BOB INGERSOLL: THE LAW IS A ASS #339: INSPECTOR DANGER THE BREAKS THE CASE WIDE OPEN. OR DOES HE?

Bob Ingersoll

Bob Ingersoll

By day Bob Ingersoll was an attorney in the Cuyahoga County Public Defender Office, Appellate Division in Cleveland, Ohio, until he retired in 2009. But in the “Real World” he has also been a freelance writer since 1975, when he sold his first comic-book story to the late, lamented Charlton Comics. He’s still at it and, in addition to his long-running column “The Law Is a Ass” has sold stories to DC, Marvel, Innovation, Now Comics, Comico, Kitchen Sink and others; as well as co-authoring the novels Captain America: Liberty’s Torch and Star Trek: The Case of the Colonist’s Corpse. Bob is married with children, which is about as close to Al Bundy as he cares to get.

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1 Response

  1. mike weber says:

    If the policy had been in force for more than two years (one in some states) suicide would not have been an excuse to not pay it:

    Life Insurance Does Too Cover Suicide!

    In virtually every traditional life insurance policy in our country there is a two year suicide clause. Simply put, for the first two years of the policy the company does not have to pay a death benefit it death is due to suicide.

    The language from one of my own policies states, “The benefits payable are limited if the insured commits suicide, while sane or insane, within two years from the issue date. In such case, out liability will be limited to a refund of the premiums paid to us”.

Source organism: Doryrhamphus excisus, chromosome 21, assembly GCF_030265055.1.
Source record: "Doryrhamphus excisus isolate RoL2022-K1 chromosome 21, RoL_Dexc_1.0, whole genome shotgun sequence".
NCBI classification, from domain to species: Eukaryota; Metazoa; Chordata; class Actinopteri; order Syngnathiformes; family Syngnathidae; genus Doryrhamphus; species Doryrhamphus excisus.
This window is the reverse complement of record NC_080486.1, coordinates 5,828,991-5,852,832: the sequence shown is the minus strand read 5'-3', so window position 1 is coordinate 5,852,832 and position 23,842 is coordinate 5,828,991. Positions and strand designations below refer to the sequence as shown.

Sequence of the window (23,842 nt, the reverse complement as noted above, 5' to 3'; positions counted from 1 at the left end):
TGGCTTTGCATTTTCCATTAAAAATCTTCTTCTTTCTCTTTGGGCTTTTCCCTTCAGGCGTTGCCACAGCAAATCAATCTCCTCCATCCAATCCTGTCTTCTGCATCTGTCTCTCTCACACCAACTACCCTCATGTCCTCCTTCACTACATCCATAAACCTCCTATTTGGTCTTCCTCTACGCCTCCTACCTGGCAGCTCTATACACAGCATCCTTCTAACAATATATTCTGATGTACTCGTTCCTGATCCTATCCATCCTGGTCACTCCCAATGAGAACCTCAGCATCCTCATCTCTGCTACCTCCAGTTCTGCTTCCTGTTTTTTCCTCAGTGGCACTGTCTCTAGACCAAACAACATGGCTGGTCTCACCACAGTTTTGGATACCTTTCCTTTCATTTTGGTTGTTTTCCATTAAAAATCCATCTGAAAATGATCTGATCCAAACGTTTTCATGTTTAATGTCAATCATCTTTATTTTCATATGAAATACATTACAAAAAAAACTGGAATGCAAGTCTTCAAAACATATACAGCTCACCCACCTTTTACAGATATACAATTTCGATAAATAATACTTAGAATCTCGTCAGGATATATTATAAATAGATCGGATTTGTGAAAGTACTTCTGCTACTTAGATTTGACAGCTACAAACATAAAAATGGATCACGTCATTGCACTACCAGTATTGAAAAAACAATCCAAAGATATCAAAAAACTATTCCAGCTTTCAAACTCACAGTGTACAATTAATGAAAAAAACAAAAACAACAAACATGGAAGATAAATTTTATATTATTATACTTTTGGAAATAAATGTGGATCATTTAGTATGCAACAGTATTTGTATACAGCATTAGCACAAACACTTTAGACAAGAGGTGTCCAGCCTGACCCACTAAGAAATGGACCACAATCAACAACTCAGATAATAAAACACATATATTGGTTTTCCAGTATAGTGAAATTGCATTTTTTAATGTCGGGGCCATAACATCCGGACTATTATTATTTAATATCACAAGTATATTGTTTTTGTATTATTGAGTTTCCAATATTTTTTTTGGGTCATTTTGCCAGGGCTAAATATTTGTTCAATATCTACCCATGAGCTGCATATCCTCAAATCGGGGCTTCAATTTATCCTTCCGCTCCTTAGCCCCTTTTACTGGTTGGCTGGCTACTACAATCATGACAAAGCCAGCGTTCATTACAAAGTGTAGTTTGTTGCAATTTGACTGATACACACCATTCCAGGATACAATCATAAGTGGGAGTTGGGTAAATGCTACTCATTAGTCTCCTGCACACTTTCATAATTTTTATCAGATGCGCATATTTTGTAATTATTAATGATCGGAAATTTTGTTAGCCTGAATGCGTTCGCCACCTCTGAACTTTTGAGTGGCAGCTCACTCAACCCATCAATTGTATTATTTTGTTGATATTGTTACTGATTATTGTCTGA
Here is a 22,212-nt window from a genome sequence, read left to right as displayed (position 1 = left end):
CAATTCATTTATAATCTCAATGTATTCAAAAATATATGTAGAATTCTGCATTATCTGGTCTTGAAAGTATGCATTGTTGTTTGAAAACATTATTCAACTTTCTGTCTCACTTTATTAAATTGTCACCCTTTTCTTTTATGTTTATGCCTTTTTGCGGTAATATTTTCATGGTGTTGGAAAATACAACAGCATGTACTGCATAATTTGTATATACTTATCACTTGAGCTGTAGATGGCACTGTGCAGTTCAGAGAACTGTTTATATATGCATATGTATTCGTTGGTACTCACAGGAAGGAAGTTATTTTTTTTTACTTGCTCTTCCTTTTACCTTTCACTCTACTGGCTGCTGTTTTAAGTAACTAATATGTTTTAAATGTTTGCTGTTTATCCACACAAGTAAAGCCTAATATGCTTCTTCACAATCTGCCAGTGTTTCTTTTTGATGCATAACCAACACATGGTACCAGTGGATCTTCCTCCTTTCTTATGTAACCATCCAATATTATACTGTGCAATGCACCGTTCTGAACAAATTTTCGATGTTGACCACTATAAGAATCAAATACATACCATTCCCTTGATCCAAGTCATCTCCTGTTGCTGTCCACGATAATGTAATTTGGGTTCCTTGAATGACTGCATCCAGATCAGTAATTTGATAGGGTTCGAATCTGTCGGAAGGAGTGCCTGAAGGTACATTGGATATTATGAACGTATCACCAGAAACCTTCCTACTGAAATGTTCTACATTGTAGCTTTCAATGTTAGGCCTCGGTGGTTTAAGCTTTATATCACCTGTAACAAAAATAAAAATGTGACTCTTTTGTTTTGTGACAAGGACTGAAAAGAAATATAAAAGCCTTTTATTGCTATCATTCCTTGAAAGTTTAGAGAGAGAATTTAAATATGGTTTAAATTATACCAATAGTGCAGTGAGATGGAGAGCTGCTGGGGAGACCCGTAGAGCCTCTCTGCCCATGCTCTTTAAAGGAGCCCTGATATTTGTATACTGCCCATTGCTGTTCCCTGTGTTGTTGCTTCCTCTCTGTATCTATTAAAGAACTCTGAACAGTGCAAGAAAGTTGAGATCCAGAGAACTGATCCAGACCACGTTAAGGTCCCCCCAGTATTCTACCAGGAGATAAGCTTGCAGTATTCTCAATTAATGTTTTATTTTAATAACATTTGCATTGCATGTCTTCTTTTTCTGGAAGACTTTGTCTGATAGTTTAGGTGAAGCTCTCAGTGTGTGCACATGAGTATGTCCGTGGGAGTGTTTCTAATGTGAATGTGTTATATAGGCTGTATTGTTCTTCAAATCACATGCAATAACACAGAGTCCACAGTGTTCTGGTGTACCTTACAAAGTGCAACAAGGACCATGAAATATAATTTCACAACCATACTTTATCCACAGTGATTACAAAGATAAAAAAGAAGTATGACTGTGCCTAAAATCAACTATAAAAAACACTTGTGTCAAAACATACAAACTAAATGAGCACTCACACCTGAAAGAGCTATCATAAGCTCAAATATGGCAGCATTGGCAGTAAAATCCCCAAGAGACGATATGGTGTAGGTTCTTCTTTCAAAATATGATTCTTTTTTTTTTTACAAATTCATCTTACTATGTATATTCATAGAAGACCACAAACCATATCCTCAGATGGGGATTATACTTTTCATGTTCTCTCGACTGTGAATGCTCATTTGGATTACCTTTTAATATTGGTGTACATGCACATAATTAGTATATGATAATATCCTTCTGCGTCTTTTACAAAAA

{snip}

    The suicide clause lasts for two years because that’s the law. Regulators didn’t want to see a situation where someone had paid into a policy for a long time, or even more than two years, and had a catastrophic life event that ended in suicide and leave the family penniless.

    {The author of that is an apparently pretty big-time insurance agent specialising in life insurance himself}

    That insurance policies absolutely will not pay on suicide is a myth that i have heard repeated by professional insurance adjustors.

    So there was no need for Hudson to pretend that his suicide was a murder – he could have called a press conference and blown his brains out on the insurance company’s front steps and they would have had to pay.